A spiritual successor to the WCW and NJPW Supershows, Collision in Korea added a bit of a twist. Again, the show was co-promoted and featured talents from both companies. However, the event did not take place in Japan. Instead -- as its name would indicate -- the PPV took place in North Korea back in 1995. This was significant for a few reasons. Much like today, North Korea is a very closed-off country, being run under a Communist regime -- at the time ruled by Kim Jong Il. Furthermore, it was the first and only American wrestling PPV to be broadcast from the Communist country. In a manner similar to Japanese fans, the Korean crowd sat mostly silent -- respectfully applauding the wrestlers and their efforts on occasion. Although, unlike Japan, there was an eerie sense that the fans and their reactions were a bit forced. The silence was perhaps more bizarre, considering that over the events two days -- the show was filmed over a two-day period and broadcast months later on television -- there were supposedly 340,000 fans in attendance. (Dave Meltzer claims the figure is closer to 160,000 total.) That makes Collision in Korea the largest attended wrestling event of all time. The card featured unique bouts, pitting WCW wrestlers against New Japan competitors. Scott Norton battled Shinya Hashimoto for the IWGP Heavyweight Championship -- NJPWs top prize. The contest would end in a time-limit draw after some hard-hitting action. The Steiner Brothers also took on New Japans Hiroshi Hase & Kensuke Sasaki. The Steiners would leave victorious after Scott hit Hase with his devastating Screwdriver maneuver. In the main event, Japanese wrestling legend (and recent WWE Hall of Fame inductee), Antonio Inoki took on none other than the Nature Boy, himself. The two men traded blows, holds, and moves in their near-15 minute battle, but Inoki would walk out with his hand raised after hitting Flair with his signature Enzuigiri. Overall, the PPV event was acceptable. The match quality was pretty average across the board, and the television production wasnt exactly A-plus. However, the sheer spectacle of holding a PPV from inside North Korea is enough to warrant Collision in Korea a spot on the WWE Network lineup.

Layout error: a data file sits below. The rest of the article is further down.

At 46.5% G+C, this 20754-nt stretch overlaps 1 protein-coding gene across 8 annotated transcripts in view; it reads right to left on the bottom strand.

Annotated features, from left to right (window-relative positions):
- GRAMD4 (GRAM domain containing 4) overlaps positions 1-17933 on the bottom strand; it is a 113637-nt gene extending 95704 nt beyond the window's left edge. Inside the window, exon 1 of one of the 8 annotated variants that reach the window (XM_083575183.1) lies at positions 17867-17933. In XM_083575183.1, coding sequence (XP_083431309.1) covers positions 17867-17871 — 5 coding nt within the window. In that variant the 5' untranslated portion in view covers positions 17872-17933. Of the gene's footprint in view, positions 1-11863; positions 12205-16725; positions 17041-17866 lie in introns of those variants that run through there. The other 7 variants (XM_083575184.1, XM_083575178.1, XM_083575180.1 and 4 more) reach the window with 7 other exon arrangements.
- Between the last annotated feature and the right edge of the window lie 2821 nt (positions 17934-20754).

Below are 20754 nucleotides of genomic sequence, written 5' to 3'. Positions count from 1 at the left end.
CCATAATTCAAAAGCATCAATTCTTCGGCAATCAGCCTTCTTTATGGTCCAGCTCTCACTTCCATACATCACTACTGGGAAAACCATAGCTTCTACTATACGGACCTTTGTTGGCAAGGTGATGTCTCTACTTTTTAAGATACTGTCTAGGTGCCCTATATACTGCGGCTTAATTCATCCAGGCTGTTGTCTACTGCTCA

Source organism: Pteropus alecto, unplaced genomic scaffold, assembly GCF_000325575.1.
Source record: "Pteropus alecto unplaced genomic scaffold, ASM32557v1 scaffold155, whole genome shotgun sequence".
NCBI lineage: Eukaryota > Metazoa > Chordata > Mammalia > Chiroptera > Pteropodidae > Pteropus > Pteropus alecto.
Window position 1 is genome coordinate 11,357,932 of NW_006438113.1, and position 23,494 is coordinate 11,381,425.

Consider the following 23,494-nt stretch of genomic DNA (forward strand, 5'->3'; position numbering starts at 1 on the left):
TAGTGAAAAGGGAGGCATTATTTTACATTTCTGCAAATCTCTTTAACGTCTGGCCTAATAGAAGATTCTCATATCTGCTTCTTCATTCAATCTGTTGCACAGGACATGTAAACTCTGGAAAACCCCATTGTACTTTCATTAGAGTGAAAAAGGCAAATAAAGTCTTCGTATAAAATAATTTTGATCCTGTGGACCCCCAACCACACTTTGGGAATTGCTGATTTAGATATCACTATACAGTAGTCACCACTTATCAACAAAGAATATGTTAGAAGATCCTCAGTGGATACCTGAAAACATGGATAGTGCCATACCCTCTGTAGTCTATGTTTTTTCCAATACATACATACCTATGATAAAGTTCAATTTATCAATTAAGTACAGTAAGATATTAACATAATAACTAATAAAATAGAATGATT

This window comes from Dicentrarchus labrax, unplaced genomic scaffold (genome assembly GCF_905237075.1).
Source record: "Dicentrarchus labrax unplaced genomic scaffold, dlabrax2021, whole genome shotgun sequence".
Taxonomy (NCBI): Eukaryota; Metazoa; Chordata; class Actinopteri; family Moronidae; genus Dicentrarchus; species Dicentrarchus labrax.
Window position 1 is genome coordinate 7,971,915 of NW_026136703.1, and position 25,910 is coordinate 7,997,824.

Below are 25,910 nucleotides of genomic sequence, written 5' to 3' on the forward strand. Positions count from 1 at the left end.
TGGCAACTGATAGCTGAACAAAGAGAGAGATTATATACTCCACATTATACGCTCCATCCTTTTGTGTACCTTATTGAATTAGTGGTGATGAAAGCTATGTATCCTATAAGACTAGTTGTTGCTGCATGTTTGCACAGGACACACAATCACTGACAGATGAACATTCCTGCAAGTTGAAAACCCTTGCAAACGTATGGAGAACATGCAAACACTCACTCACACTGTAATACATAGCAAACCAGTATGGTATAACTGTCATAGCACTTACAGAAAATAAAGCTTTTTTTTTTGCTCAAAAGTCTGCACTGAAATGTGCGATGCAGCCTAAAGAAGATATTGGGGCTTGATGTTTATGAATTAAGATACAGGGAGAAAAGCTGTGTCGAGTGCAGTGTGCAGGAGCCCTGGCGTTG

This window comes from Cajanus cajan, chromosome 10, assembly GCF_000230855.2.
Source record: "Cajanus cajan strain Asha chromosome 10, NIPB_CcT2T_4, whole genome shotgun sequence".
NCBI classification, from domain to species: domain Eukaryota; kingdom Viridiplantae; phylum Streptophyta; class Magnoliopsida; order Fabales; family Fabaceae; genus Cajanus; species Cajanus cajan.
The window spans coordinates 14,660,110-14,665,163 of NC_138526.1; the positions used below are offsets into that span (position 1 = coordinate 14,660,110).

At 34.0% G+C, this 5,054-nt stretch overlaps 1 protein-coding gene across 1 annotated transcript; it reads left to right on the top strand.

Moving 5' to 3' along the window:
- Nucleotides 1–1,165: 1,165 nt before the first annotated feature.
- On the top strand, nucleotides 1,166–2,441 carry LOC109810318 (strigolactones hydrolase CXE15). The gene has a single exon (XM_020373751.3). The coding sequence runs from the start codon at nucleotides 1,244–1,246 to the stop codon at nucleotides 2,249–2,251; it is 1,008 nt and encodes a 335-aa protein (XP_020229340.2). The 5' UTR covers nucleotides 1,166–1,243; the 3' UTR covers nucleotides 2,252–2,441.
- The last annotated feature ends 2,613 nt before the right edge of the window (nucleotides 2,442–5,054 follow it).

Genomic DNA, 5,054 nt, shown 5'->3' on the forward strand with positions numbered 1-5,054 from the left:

Douglas Scarpa is a freelance writer, independent filmmaker, art school graduate, and pro wrestling aficionado -- all of which mean he is in financial ruin. He has no backup plan to speak of, yet maintains his abnormally high spirits. If he had only listened to the scorn of his childhood teachers, he wouldn't be in this situation.